Season Two - Guy Fieri. To date, Fieri has been the most successful TV personality to have come out of The Next Food Network Star. In addition to his first show, Guy's Big Bite, which was produced after he won the competition, he has also starred in Diners, Drive-Ins and Dives, Guy Off the Hook, Minute To Win It (on NBC) and he co-hosted Ultimate Recipe Showdown with Marc Summers. From late 2013 on, he's the host of Guy's Grocery Games, a Game Show borrowing elements of [[Chopped]] and Cutthroat Kitchen and situated in a supermarket. He also makes frequent guest appearances on other Food Network shows, including later seasons of Next Food Network Star.
Season Three - Amy Finley. Although she was originally eliminated in the week before the season finale, it was discovered in the days before the final episode that one of the two finalists, Joshua Adam "JAG" Garcia, had lied about his culinary training and military service. Finley was allowed to advance to the final in his place; however her show, The Gourmet Next Door, was short-lived. Only six episodes were produced and Finley herself declined to continue with the show.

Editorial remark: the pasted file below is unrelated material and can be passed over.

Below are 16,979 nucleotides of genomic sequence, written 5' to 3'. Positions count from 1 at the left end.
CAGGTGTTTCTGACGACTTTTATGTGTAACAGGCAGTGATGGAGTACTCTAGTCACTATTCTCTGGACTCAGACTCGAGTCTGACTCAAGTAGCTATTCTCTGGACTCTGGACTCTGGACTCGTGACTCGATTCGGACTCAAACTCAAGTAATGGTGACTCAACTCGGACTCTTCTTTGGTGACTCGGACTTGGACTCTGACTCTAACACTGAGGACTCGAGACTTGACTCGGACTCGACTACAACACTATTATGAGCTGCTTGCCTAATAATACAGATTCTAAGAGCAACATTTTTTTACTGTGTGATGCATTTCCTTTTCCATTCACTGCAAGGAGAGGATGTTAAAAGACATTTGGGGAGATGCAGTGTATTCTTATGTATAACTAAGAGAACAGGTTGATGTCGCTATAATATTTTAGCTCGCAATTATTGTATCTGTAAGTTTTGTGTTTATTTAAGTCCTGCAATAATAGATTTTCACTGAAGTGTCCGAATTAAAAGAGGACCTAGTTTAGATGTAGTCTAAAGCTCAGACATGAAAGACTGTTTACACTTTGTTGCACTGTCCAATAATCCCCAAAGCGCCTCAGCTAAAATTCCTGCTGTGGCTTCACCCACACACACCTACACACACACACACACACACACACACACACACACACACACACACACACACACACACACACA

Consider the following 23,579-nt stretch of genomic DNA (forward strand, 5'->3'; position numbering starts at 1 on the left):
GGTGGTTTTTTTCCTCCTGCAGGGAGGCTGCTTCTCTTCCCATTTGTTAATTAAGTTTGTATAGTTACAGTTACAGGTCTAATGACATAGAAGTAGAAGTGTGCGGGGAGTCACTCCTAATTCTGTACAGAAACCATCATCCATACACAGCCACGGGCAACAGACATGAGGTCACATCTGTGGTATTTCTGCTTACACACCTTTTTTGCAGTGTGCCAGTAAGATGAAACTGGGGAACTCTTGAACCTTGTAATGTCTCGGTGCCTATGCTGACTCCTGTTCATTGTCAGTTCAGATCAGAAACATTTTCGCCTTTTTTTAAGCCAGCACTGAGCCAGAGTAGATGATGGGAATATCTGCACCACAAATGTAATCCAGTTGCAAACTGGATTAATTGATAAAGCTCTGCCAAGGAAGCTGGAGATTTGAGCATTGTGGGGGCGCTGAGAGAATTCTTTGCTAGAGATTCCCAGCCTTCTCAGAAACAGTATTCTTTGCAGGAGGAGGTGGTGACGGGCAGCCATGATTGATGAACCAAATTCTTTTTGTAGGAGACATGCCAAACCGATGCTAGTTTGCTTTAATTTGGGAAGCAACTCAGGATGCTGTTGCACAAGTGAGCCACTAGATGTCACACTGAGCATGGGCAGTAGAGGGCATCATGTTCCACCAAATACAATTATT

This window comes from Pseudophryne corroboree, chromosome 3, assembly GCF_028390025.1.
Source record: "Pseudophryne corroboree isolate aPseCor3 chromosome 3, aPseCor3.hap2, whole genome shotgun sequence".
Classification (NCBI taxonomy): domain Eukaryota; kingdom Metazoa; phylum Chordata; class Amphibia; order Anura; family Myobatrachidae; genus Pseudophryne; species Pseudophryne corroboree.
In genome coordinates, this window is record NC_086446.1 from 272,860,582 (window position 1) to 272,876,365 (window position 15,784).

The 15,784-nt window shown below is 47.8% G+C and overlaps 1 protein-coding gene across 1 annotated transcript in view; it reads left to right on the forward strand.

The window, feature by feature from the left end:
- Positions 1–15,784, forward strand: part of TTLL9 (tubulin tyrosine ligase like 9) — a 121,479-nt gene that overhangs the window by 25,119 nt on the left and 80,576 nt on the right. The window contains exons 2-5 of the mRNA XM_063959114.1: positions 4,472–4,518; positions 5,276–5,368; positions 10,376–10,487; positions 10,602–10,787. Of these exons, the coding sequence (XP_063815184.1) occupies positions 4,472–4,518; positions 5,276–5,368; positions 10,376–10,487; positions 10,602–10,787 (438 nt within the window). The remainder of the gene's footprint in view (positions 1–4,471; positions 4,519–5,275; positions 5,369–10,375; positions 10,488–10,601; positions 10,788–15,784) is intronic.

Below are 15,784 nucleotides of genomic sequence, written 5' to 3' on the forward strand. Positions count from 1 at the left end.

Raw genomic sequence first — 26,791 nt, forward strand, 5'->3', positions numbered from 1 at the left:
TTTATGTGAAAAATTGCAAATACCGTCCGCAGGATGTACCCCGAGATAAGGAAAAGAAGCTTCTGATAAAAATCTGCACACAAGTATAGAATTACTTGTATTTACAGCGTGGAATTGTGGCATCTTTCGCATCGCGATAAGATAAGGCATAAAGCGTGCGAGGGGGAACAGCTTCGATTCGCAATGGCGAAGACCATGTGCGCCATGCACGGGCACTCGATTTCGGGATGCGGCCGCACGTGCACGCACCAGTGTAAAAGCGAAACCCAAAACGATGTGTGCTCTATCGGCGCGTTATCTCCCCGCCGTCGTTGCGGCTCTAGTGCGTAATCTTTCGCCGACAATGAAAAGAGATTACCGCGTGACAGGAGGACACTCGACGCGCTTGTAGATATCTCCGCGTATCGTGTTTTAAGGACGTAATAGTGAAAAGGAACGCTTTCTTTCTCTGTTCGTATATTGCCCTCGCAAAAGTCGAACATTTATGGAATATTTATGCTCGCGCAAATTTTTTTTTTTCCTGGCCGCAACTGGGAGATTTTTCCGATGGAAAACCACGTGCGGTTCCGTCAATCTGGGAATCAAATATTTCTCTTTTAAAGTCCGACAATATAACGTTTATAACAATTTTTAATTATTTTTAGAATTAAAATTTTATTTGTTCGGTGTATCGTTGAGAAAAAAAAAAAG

Season Four - Aaron McCargo, Jr. The fourth season finale was unique because the judges did not eliminate any of the three contestants on the week before the finale. McCargo, Jr. beat Adam Gertler and Lisa Garza and went on to star in Big Daddy's House. In another unique development, runner-up Gertler has been tapped to star in two shows to date: Will Work for Food and Kid in a Candy Store, and it could be argued that Gertler has actually been more successful on the network than McCargo, Jr. Another notable runner-up is Kelsey Nixon, who got her own cooking show on Cooking Channel called Kelsey's Essentials. Considering that three contestants have gone on to have shows and that a fourth (Lisa Garza) now has her own line of clothing, one could argue that this may have been the most successful season in terms of finding a number of viable talents.